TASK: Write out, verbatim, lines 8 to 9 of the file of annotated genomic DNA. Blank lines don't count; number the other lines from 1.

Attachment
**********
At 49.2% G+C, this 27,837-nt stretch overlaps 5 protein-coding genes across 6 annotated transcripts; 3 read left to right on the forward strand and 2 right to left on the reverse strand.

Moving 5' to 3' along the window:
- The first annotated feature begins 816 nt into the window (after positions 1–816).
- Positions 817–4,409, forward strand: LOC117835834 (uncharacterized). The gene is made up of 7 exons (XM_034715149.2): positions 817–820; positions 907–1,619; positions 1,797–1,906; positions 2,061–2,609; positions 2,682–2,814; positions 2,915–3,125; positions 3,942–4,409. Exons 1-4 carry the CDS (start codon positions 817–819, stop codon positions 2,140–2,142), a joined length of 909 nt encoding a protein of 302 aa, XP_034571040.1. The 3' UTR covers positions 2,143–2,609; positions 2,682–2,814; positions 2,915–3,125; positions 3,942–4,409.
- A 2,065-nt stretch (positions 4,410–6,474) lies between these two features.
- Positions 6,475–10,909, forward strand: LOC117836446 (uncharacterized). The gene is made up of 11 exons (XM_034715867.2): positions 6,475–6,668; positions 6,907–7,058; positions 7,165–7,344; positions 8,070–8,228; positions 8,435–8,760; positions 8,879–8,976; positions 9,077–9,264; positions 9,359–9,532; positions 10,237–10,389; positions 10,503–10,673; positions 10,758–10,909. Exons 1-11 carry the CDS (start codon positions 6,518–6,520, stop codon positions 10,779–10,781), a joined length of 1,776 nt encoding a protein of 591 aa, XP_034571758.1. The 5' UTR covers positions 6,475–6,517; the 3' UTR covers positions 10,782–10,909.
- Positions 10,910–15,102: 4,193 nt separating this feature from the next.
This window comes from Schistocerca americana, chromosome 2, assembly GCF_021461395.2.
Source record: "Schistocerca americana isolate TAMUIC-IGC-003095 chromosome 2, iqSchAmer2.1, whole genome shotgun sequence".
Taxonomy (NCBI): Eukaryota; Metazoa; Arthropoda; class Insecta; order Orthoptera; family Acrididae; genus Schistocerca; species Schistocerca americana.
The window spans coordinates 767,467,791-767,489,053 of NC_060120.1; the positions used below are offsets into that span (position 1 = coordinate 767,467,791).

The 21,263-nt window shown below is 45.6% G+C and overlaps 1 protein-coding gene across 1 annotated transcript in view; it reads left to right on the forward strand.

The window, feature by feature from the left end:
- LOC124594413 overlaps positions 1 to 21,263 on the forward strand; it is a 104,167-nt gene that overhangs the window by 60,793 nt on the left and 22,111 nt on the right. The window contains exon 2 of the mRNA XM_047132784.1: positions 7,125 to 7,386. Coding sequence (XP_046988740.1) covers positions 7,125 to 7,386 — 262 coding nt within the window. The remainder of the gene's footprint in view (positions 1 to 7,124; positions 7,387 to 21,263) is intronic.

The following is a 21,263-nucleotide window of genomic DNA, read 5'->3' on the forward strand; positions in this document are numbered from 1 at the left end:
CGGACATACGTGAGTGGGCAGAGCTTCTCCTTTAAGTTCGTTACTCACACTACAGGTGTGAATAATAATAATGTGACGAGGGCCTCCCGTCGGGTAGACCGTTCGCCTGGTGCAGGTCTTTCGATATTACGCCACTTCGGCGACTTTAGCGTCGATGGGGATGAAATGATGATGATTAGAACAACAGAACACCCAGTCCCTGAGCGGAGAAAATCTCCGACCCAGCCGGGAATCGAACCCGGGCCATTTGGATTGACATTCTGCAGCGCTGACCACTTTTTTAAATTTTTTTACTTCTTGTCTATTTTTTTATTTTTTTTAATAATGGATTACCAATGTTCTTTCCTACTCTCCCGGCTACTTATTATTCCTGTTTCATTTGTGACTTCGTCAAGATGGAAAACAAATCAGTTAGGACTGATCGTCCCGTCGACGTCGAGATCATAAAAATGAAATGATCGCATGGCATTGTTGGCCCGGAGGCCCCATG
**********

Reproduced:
This window comes from Schistocerca americana, chromosome 2, assembly GCF_021461395.2.
Source record: "Schistocerca americana isolate TAMUIC-IGC-003095 chromosome 2, iqSchAmer2.1, whole genome shotgun sequence".